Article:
In other entries, I analyzed how the spatial spread of the insurrections of North Africa and the Middle followed a process of resonance expansion, through which thousands of people coming together on the streets created politically affective messages that resonated with countless other bodies elsewhere, often through alternative media that evaded state censorship. This is why counter-revolutionary efforts in those countries sought to contain the expansion of those insurgent resonances by all possible means, including violence, censorship, and the transformation of the official media into a machinery set out to prevent the spatial expansion of those resonances. In the United States today, more so than in any other country on the planet, the political machineries that work tirelessly to prevent anti-corporate resonances from expanding are owned by the same corporate forces that profit from the devastation that is wreaking North America and Europe. As Michael Parenti forcefully put in the film The Panama Deception, “The media is not associated with or allied with corporate America. The media is corporate America."
As in Egypt or Tunisia, the protests in New York are spreading and growing through alternative media and the internet. But this expansion has so far been largely contained by the media blackout. Maybe it is time for the protesters in NY to follow the lead of protesters elsewhere in the world and challenge the blackout not only by calling and emailing news stations (as many are doing) but also by protesting at the gates of those stations’ buildings. In Egypt, the multitudes in Cairo eroded the censorship of the state-run TV by simply surrounding its main building and demanding to be heard. Hours before Mubarak fell, these multitudes forced those inside the TV station to turn their cameras onto the streets and change the tone of the coverage. The same happened in Caracas, Venezuela, on April 13, 2002, when millions of people took to the streets to oppose the US-sponsored coup against Hugo Chávez. As protests raged all over Venezuela, the private TV stations that were involved in the coup and controlled all airwaves played movies and soap operas. This Orwellian erasure of the insurrection by the corporate media only came to an end when thousands of protestors surrounded the stations demanding that their opposition to the coup be shown on TV. Indeed, The Revolution Will Not be Televised, as Gill Scott-Heron wrote in the 1970s. Except that we should probably change the tense of the verb in this now famous phrase, for this is not a silencing that will happen sometime in a distant and abstract future but is happening right now, in the year of the beginning of the globalized insurrections against the imperial order of things.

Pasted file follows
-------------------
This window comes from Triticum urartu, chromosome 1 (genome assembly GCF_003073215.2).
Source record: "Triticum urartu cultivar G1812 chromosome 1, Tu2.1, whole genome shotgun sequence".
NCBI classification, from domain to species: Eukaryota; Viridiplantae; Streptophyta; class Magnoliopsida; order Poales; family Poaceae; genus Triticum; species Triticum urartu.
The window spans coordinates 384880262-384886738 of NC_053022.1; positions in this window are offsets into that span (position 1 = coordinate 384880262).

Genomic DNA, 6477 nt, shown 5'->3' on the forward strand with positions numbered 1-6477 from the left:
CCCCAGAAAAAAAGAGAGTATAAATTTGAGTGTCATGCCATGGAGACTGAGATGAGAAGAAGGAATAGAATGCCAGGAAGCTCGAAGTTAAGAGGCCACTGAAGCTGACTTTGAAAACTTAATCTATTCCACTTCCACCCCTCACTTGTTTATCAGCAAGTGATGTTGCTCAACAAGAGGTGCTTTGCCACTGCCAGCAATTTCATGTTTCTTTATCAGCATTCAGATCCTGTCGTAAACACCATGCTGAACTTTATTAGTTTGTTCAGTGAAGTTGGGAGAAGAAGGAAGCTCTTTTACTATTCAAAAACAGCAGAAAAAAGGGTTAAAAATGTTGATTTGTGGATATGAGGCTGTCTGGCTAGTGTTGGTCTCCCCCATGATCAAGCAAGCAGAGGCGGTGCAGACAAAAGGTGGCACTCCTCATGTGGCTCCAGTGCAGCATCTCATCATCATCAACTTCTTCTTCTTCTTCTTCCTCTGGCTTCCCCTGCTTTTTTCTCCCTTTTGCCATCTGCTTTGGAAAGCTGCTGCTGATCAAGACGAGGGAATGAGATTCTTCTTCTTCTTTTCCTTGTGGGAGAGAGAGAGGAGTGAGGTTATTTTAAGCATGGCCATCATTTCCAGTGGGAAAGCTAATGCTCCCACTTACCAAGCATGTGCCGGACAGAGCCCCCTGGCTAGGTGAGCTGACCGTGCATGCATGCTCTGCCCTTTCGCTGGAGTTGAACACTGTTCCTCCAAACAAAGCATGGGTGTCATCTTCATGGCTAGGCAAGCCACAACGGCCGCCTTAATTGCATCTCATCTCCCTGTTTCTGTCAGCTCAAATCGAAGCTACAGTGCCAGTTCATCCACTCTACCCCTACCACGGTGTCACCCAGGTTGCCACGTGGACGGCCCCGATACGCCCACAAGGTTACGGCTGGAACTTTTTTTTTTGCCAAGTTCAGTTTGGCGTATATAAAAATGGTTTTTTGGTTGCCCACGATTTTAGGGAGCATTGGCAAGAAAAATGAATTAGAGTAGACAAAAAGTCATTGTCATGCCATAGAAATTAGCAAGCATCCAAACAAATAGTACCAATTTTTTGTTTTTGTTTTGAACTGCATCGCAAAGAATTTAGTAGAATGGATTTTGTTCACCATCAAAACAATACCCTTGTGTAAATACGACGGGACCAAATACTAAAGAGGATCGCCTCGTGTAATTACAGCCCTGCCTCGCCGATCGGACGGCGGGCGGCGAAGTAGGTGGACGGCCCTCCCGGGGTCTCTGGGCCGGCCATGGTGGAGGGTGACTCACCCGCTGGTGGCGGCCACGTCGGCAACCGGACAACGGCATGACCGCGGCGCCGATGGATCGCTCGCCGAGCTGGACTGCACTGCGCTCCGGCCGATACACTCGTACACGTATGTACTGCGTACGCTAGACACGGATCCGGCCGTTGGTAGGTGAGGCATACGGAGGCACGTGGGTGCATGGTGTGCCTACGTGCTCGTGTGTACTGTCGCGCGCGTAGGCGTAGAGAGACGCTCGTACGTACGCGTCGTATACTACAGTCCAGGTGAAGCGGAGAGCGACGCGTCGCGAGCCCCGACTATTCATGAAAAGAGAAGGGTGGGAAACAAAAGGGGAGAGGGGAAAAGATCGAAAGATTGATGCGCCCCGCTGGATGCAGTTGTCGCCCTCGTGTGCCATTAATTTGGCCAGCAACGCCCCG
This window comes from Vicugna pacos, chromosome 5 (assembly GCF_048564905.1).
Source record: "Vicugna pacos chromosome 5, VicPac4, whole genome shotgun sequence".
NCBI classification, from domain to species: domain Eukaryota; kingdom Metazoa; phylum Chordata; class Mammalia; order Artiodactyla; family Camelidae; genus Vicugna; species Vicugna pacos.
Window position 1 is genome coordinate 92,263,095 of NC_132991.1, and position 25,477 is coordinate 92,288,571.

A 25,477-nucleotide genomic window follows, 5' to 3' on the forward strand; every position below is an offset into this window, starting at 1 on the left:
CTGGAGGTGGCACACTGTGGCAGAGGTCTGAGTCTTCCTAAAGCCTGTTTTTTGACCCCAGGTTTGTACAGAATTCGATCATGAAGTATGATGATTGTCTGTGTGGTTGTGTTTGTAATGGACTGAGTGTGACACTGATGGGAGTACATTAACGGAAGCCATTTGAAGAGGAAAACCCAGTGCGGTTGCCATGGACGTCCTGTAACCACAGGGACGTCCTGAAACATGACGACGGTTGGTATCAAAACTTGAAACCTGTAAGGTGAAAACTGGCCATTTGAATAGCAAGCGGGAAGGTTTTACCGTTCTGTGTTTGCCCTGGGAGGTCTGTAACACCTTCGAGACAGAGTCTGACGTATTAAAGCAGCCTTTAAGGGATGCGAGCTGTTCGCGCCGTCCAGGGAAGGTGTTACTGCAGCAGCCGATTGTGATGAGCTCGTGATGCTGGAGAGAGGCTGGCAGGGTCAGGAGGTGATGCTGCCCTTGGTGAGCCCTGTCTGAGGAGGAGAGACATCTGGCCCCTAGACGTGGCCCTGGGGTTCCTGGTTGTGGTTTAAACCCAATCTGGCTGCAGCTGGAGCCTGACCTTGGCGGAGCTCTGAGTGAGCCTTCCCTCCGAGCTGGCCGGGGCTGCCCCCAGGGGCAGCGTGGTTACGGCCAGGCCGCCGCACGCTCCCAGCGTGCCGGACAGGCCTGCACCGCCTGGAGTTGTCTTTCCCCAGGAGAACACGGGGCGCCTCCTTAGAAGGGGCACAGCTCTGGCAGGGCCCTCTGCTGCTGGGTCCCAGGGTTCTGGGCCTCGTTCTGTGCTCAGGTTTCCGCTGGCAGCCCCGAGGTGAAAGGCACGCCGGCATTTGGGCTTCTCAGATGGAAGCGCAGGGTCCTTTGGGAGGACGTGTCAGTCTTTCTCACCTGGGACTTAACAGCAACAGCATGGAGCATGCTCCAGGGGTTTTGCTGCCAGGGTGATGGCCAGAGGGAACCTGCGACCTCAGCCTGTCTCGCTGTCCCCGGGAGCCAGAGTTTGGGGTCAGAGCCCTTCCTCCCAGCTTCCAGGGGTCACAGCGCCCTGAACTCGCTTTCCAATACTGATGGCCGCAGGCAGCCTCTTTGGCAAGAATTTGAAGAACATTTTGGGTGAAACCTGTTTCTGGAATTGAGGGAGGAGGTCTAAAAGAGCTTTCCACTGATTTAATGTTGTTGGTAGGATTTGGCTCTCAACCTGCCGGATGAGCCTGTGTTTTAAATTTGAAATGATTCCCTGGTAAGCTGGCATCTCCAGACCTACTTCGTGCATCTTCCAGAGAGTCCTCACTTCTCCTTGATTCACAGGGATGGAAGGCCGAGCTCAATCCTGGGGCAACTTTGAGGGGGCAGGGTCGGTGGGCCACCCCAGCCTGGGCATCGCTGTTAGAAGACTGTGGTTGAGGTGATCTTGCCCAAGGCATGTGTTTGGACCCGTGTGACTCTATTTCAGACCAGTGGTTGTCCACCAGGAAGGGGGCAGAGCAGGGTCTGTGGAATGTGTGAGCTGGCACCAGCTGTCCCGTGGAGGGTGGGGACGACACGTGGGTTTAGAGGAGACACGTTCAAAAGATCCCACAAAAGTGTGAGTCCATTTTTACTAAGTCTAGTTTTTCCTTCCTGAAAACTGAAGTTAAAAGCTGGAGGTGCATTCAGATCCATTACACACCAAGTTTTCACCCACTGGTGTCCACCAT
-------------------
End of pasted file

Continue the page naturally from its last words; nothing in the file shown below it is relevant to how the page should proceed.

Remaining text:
The popular insurrections in Cairo and Caracas remind us that the seemingly deterritorialized power of media conglomerates is ultimately grounded in the actual spaces where a select group of individuals manufacture and disseminate “news.” And those events reveal that under conditions of media censorship it is ultimately in those spaces that these actors are politically most vulnerable and, in the US, most sensitive to their public image as sources of news. Any such protest at the gates of The New York Times will no doubt trigger, aside from aggressive tactics by the NYPD, predictable accusations that it involves “fascist thugs” trying to curb the media’s “freedom of expression.” But the past eight days in New York have made apparent that this is just the freedom of corporate America to shut down the growing grassroots opposition to its ongoing looting of public wealth.